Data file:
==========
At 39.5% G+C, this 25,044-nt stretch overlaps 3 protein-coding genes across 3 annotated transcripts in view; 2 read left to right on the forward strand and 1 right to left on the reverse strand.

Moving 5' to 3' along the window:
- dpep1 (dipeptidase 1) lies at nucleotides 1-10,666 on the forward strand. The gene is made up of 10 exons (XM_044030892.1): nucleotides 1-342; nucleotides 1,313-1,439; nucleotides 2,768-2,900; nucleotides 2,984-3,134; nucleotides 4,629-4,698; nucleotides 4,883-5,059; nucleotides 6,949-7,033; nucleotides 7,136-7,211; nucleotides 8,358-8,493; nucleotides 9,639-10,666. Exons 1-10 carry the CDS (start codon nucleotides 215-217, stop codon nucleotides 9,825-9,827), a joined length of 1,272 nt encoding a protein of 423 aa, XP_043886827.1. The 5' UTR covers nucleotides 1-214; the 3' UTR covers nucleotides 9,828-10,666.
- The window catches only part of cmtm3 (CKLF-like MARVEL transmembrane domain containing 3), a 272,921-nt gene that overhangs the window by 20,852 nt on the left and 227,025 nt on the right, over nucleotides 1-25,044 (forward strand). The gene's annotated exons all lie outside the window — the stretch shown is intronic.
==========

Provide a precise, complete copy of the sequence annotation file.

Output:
At 39.5% G+C, this 25,044-nt stretch overlaps 3 protein-coding genes across 3 annotated transcripts in view; 2 read left to right on the forward strand and 1 right to left on the reverse strand.

Moving 5' to 3' along the window:
- dpep1 (dipeptidase 1) lies at nucleotides 1-10,666 on the forward strand. The gene is made up of 10 exons (XM_044030892.1): nucleotides 1-342; nucleotides 1,313-1,439; nucleotides 2,768-2,900; nucleotides 2,984-3,134; nucleotides 4,629-4,698; nucleotides 4,883-5,059; nucleotides 6,949-7,033; nucleotides 7,136-7,211; nucleotides 8,358-8,493; nucleotides 9,639-10,666. Exons 1-10 carry the CDS (start codon nucleotides 215-217, stop codon nucleotides 9,825-9,827), a joined length of 1,272 nt encoding a protein of 423 aa, XP_043886827.1. The 5' UTR covers nucleotides 1-214; the 3' UTR covers nucleotides 9,828-10,666.
- The window catches only part of cmtm3 (CKLF-like MARVEL transmembrane domain containing 3), a 272,921-nt gene that overhangs the window by 20,852 nt on the left and 227,025 nt on the right, over nucleotides 1-25,044 (forward strand). The gene's annotated exons all lie outside the window — the stretch shown is intronic.